2009.05.28 – A Common Genetic Mechanism in Malignant Bone Marrow Diseases

http://content.nejm.org/cgi/content/short/360/22/2355

A Common Genetic Mechanism in Malignant Bone Marrow Diseases

New England Journal of Medicine (subscription) – MA,USA

A principal feature of the myeloproliferative disorders, which include polycythemia vera, essential thrombocythemia, and primary myelofibrosis,

Volume 360:2355-2357: May 28, 2009, Number 22

A Common Genetic Mechanism in Malignant Bone Marrow Diseases
Ross L. Levine, M.D., and Martin Carroll, M.D.

Since this article has no abstract, we have provided an extract

of the first 100 words of the full text and any section headings.

The myelodysplastic syndromes, myeloproliferative disorders, and acute myeloid leukemia (AML) are seemingly unrelated diseases except for their origin in hematopoietic precursor cells in bone marrow. A principal feature of the myeloproliferative disorders, which include polycythemia vera, essential thrombocythemia, and primary myelofibrosis, is overproduction of blood cells. By contrast, a prominent feature of the myelodysplastic syndromes is a reduction in the number of one or more cells in the hematopoietic lineage. In AML, primitive myeloid cells in the bone marrow do not differentiate into mature granulocytes. These three groups of bone marrow disorders are distinct, yet they have overlapping features. Moreover, . . . [Full Text of this Article]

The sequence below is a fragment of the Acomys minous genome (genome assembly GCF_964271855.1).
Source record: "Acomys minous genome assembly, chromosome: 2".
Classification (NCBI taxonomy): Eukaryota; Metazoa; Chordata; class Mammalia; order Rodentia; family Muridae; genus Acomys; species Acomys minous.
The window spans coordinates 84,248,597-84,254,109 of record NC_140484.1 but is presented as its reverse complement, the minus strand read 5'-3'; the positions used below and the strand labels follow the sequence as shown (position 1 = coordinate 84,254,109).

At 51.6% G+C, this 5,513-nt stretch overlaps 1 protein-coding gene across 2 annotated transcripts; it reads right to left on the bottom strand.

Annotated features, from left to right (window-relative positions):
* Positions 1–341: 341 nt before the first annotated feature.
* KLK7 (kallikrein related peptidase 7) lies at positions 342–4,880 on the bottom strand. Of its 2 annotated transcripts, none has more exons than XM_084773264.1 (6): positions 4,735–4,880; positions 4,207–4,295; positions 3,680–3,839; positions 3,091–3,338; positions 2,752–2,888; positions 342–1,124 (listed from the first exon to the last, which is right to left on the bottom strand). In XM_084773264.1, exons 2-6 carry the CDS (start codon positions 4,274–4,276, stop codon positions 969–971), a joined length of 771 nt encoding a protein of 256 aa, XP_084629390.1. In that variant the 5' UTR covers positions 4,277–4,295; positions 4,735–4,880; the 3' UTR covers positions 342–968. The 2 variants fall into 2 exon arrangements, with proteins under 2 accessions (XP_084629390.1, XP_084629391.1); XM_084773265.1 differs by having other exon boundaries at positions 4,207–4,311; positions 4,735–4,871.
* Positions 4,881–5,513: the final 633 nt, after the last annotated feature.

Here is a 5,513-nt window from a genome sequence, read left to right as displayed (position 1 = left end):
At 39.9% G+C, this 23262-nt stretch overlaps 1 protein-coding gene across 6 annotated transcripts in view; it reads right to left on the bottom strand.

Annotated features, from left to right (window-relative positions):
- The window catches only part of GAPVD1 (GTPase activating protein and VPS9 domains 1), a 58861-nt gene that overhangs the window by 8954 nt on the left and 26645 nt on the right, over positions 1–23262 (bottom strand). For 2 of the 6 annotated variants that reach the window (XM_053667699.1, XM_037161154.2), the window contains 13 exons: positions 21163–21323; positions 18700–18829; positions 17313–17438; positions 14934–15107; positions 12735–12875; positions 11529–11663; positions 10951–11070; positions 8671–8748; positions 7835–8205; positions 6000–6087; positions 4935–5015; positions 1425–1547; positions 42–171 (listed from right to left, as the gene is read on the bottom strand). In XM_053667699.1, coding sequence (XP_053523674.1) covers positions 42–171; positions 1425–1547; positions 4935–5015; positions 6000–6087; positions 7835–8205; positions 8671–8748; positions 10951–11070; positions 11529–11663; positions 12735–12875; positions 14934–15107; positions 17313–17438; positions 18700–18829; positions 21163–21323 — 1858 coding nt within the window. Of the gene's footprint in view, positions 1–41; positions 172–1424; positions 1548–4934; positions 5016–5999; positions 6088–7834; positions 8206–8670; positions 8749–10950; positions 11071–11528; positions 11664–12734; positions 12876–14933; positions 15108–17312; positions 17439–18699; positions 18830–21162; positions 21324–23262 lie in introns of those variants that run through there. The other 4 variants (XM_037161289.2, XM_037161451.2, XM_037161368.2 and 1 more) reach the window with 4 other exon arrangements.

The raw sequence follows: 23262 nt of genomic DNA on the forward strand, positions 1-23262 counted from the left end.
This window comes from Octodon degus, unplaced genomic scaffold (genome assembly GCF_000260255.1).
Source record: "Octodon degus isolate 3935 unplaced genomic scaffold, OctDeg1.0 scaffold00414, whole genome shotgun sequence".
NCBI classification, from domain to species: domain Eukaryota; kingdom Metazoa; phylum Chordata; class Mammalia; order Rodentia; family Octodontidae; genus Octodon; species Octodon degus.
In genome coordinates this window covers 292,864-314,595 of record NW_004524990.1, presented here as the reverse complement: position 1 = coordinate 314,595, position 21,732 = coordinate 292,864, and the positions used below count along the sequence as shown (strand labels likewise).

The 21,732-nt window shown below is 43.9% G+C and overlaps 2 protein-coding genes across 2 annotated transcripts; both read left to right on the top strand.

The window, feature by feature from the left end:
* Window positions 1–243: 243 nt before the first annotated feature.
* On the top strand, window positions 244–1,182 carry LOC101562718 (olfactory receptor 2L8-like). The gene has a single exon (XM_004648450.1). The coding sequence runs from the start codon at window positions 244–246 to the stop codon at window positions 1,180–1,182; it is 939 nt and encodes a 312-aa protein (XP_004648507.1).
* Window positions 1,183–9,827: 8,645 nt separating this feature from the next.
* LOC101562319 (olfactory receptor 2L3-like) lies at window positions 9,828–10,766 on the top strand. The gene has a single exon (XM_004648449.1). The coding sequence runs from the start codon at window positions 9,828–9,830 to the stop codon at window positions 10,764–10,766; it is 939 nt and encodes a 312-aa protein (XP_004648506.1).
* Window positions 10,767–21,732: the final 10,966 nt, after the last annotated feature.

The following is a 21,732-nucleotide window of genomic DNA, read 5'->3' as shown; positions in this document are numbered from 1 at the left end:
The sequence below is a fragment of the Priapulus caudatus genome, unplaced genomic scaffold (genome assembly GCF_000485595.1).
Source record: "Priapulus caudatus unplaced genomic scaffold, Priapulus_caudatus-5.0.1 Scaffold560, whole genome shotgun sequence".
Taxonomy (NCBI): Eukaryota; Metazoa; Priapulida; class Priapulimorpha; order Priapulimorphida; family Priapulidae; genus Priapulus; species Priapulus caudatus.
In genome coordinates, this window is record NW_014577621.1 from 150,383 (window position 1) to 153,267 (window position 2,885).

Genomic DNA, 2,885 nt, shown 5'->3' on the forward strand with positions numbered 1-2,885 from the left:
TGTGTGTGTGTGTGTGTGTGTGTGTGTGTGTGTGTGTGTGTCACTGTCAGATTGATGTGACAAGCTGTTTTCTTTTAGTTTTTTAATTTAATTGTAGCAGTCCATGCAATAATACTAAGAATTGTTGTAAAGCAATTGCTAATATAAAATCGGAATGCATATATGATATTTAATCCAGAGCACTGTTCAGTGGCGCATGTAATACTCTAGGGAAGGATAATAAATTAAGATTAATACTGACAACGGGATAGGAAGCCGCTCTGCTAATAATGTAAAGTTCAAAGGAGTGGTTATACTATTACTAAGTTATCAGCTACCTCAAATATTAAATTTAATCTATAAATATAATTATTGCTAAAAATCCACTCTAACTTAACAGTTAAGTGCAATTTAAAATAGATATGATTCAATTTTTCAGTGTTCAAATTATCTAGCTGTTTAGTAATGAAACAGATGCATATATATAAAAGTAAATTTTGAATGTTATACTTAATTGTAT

Source Information

From the Human Oncology and Pathogenesis Program and the Leukemia Service, Department of Medicine, Memorial Sloan-Kettering Cancer Center, New York (R.L.L.); and the Division of Hematology and Oncology, University of Pennsylvania, Philadelphia (M.C.).

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